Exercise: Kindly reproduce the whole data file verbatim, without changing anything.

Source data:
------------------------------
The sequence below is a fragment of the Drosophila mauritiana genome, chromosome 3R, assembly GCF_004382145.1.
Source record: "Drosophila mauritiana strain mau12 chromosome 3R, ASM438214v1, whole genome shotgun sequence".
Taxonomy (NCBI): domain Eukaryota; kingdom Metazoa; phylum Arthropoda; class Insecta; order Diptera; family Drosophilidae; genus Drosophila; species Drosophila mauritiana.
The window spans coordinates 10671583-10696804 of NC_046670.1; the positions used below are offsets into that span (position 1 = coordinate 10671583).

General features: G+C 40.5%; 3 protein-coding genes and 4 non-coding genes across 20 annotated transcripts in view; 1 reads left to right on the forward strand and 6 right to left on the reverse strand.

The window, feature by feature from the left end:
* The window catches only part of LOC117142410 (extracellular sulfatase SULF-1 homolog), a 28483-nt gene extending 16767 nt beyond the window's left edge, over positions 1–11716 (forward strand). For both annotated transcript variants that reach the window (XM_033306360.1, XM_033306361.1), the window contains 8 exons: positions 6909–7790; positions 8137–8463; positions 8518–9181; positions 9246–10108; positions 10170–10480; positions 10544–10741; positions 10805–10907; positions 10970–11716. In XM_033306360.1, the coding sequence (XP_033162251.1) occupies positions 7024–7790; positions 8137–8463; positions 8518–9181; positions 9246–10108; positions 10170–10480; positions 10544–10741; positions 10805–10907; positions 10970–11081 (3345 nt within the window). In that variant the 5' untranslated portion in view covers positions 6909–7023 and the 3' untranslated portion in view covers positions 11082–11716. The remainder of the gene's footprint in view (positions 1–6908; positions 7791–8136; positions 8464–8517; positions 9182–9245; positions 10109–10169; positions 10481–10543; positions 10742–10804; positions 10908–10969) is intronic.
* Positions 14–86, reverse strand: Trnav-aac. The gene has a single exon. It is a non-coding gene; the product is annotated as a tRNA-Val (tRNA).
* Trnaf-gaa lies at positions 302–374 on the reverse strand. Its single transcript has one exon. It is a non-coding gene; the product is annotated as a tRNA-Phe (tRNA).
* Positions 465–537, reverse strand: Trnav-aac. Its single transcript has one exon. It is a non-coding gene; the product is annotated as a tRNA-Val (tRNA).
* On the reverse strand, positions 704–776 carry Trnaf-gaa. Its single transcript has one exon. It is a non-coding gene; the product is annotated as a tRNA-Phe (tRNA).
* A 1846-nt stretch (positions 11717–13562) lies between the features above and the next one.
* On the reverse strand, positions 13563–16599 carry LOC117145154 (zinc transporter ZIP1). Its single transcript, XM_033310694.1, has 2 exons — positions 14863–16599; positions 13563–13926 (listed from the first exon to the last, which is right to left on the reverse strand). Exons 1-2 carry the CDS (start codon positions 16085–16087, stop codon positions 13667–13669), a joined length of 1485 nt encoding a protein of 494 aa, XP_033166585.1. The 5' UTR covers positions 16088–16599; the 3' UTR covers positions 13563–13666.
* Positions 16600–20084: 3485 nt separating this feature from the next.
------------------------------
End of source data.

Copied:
The sequence below is a fragment of the Drosophila mauritiana genome, chromosome 3R, assembly GCF_004382145.1.
Source record: "Drosophila mauritiana strain mau12 chromosome 3R, ASM438214v1, whole genome shotgun sequence".
Taxonomy (NCBI): domain Eukaryota; kingdom Metazoa; phylum Arthropoda; class Insecta; order Diptera; family Drosophilidae; genus Drosophila; species Drosophila mauritiana.
The window spans coordinates 10671583-10696804 of NC_046670.1; the positions used below are offsets into that span (position 1 = coordinate 10671583).

General features: G+C 40.5%; 3 protein-coding genes and 4 non-coding genes across 20 annotated transcripts in view; 1 reads left to right on the forward strand and 6 right to left on the reverse strand.

The window, feature by feature from the left end:
* The window catches only part of LOC117142410 (extracellular sulfatase SULF-1 homolog), a 28483-nt gene extending 16767 nt beyond the window's left edge, over positions 1–11716 (forward strand). For both annotated transcript variants that reach the window (XM_033306360.1, XM_033306361.1), the window contains 8 exons: positions 6909–7790; positions 8137–8463; positions 8518–9181; positions 9246–10108; positions 10170–10480; positions 10544–10741; positions 10805–10907; positions 10970–11716. In XM_033306360.1, the coding sequence (XP_033162251.1) occupies positions 7024–7790; positions 8137–8463; positions 8518–9181; positions 9246–10108; positions 10170–10480; positions 10544–10741; positions 10805–10907; positions 10970–11081 (3345 nt within the window). In that variant the 5' untranslated portion in view covers positions 6909–7023 and the 3' untranslated portion in view covers positions 11082–11716. The remainder of the gene's footprint in view (positions 1–6908; positions 7791–8136; positions 8464–8517; positions 9182–9245; positions 10109–10169; positions 10481–10543; positions 10742–10804; positions 10908–10969) is intronic.
* Positions 14–86, reverse strand: Trnav-aac. The gene has a single exon. It is a non-coding gene; the product is annotated as a tRNA-Val (tRNA).
* Trnaf-gaa lies at positions 302–374 on the reverse strand. Its single transcript has one exon. It is a non-coding gene; the product is annotated as a tRNA-Phe (tRNA).
* Positions 465–537, reverse strand: Trnav-aac. Its single transcript has one exon. It is a non-coding gene; the product is annotated as a tRNA-Val (tRNA).
* On the reverse strand, positions 704–776 carry Trnaf-gaa. Its single transcript has one exon. It is a non-coding gene; the product is annotated as a tRNA-Phe (tRNA).
* A 1846-nt stretch (positions 11717–13562) lies between the features above and the next one.
* On the reverse strand, positions 13563–16599 carry LOC117145154 (zinc transporter ZIP1). Its single transcript, XM_033310694.1, has 2 exons — positions 14863–16599; positions 13563–13926 (listed from the first exon to the last, which is right to left on the reverse strand). Exons 1-2 carry the CDS (start codon positions 16085–16087, stop codon positions 13667–13669), a joined length of 1485 nt encoding a protein of 494 aa, XP_033166585.1. The 5' UTR covers positions 16088–16599; the 3' UTR covers positions 13563–13666.
* Positions 16600–20084: 3485 nt separating this feature from the next.